An American tourist has revealed the confusing encounters she has had because she cannot translate Australian slang.
Florida woman Hailey Sulli has released a series of hilarious clips on TikTok describing her struggles to understand the local expressions Down Under, including the terms ‘travel’, ‘get p *** ed’ and ‘take oath’ .
“I was going to Sydney the other day and my friend who was there to meet her friend said, ‘I’m going early in the morning, so I’m going to give you a ride,'” Mrs. Sulli explains in one of the videos.
Hailey Sulli (pictured) posted a series of clips describing her struggles to translate Australian slang
“I was like,” Hell yeah, I don’t have to catch a train. “
But 15 minutes before her friend was going to pick her up, she received a confusing text.
At around 7:45 a.m., she sent me a message that said, “How are you traveling?”
Mrs. Sulli took the question literally and replied, “With you?” ‘
“But in my head I thought,” We talked about traveling with you. “Who cares, was she there already?
“Then she arrives at the house and I jump in the car, and she says,” oh no, it just means how you are? “.”
Amused Aussies flocked to the comments section, and many were surprised to learn that the terms are not used in any other country.
“I had no idea this was just Australian, we say this all the time,” wrote one woman.
Another said, “I never realized how many things we Aussies say that don’t make sense to other nations.”
‘ I love this! I am amazed how our normal jargon is so confusing to visitors, ”said a third comment.
The Florida woman said she also had a confusing meeting with her Australian roommate who asked if she wanted to get ‘angry’
Others agreed to provide additional interpretations of ‘travel’.
“It means ‘run on time,'” said one woman.
Another said, “How you travel translates to” “How close are you to getting ready”.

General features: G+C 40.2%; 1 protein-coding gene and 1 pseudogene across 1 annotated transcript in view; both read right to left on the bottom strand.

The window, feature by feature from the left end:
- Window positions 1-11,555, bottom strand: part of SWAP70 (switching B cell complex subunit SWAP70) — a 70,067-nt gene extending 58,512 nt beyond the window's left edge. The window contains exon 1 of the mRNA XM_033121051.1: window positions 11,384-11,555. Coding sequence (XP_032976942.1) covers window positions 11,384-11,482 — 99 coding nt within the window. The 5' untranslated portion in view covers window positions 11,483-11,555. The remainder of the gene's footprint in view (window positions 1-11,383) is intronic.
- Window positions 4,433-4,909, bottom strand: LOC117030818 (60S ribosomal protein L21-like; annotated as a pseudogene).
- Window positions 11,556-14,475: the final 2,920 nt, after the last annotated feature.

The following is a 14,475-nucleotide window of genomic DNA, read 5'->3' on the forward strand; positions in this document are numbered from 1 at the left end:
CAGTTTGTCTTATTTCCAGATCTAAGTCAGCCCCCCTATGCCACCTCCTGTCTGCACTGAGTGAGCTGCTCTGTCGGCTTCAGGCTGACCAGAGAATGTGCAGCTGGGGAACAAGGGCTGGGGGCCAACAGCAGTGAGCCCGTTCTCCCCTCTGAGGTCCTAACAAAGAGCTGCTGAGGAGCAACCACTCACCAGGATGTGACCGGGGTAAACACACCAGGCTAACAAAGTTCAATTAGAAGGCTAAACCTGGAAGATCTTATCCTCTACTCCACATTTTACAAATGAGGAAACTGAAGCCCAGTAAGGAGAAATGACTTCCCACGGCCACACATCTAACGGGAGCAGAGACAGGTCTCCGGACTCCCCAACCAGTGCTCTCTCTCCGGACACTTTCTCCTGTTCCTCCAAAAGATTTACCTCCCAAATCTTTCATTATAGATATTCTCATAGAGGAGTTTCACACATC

In an earlier video, Mrs. Sulli described another mind-boggling incident she had with her housemate.
“Sometimes I can’t really understand my roommate’s slang words because I’m not from here,” she said.
“So my roommate walks into my room and he says,” Do you want to get a pissed off partner? “.
“And I’m like,” What, why not? Why would I want to get angry? ”
He laughed, asked if she was “already bullied,” and asked her to say, “I’m not mad, should I be bullied?”
Still perplexed, she took her phone to Google to find out the meaning.
“Drunk, oh drunk,” she laughed.
“You can assume it has something to do with alcohol and you’re right 90 percent of the time,” one woman joked, while another said, “This sounds so accurate.”
Ms. Sulli has built up a fan who follows her TikTok account where she regularly posts videos documenting her time in Australia
Mrs. Sulli, who quit her job to travel the world, was in Australia when the coronavirus pandemic hit.
She’s been in the country for a long time now, documenting her stay – and retrieving thousands of views from her videos.
In another video, the American woman, who goes on TikTok under the name of StraySulli, asked Australians to clarify an unknown expression.
“Ok Australians, damn oath, explain it to me,” said Mrs. Sulli.
‘F ** k which oath? Which oath have you taken? ‘
Users took the opportunity to help her decipher the statement.
“It means I wholeheartedly agree with the statement just said,” said one woman.
“Damn it clear I couldn’t agree more,” wrote a second.
The American woman quit her job and traveled the world when the pandemic hit, prompting her to extend her stay in Australia